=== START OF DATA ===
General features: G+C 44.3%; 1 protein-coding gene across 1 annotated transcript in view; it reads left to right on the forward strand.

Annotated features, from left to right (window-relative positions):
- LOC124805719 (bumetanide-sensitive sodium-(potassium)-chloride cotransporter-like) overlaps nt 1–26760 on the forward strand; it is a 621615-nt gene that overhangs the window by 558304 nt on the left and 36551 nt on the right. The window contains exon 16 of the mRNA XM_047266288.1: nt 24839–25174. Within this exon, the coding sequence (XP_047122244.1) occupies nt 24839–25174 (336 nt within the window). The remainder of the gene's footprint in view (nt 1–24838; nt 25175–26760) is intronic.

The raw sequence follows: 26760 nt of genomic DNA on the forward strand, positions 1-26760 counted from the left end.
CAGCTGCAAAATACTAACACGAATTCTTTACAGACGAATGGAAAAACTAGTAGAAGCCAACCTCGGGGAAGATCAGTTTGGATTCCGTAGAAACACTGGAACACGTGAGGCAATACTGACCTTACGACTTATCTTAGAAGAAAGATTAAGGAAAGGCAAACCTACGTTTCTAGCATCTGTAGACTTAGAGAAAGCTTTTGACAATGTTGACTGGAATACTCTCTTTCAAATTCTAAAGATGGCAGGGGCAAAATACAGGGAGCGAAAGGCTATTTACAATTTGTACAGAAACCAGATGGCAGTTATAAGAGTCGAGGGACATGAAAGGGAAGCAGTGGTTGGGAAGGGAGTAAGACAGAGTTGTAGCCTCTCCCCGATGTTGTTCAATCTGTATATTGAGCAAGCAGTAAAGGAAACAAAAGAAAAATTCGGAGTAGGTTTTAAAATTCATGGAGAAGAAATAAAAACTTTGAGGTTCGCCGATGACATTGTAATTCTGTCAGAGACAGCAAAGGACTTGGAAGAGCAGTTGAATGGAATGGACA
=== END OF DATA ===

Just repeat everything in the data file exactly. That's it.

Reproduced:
General features: G+C 44.3%; 1 protein-coding gene across 1 annotated transcript in view; it reads left to right on the forward strand.

Annotated features, from left to right (window-relative positions):
- LOC124805719 (bumetanide-sensitive sodium-(potassium)-chloride cotransporter-like) overlaps nt 1–26760 on the forward strand; it is a 621615-nt gene that overhangs the window by 558304 nt on the left and 36551 nt on the right. The window contains exon 16 of the mRNA XM_047266288.1: nt 24839–25174. Within this exon, the coding sequence (XP_047122244.1) occupies nt 24839–25174 (336 nt within the window). The remainder of the gene's footprint in view (nt 1–24838; nt 25175–26760) is intronic.

The raw sequence follows: 26760 nt of genomic DNA on the forward strand, positions 1-26760 counted from the left end.
CAGCTGCAAAATACTAACACGAATTCTTTACAGACGAATGGAAAAACTAGTAGAAGCCAACCTCGGGGAAGATCAGTTTGGATTCCGTAGAAACACTGGAACACGTGAGGCAATACTGACCTTACGACTTATCTTAGAAGAAAGATTAAGGAAAGGCAAACCTACGTTTCTAGCATCTGTAGACTTAGAGAAAGCTTTTGACAATGTTGACTGGAATACTCTCTTTCAAATTCTAAAGATGGCAGGGGCAAAATACAGGGAGCGAAAGGCTATTTACAATTTGTACAGAAACCAGATGGCAGTTATAAGAGTCGAGGGACATGAAAGGGAAGCAGTGGTTGGGAAGGGAGTAAGACAGAGTTGTAGCCTCTCCCCGATGTTGTTCAATCTGTATATTGAGCAAGCAGTAAAGGAAACAAAAGAAAAATTCGGAGTAGGTTTTAAAATTCATGGAGAAGAAATAAAAACTTTGAGGTTCGCCGATGACATTGTAATTCTGTCAGAGACAGCAAAGGACTTGGAAGAGCAGTTGAATGGAATGGACA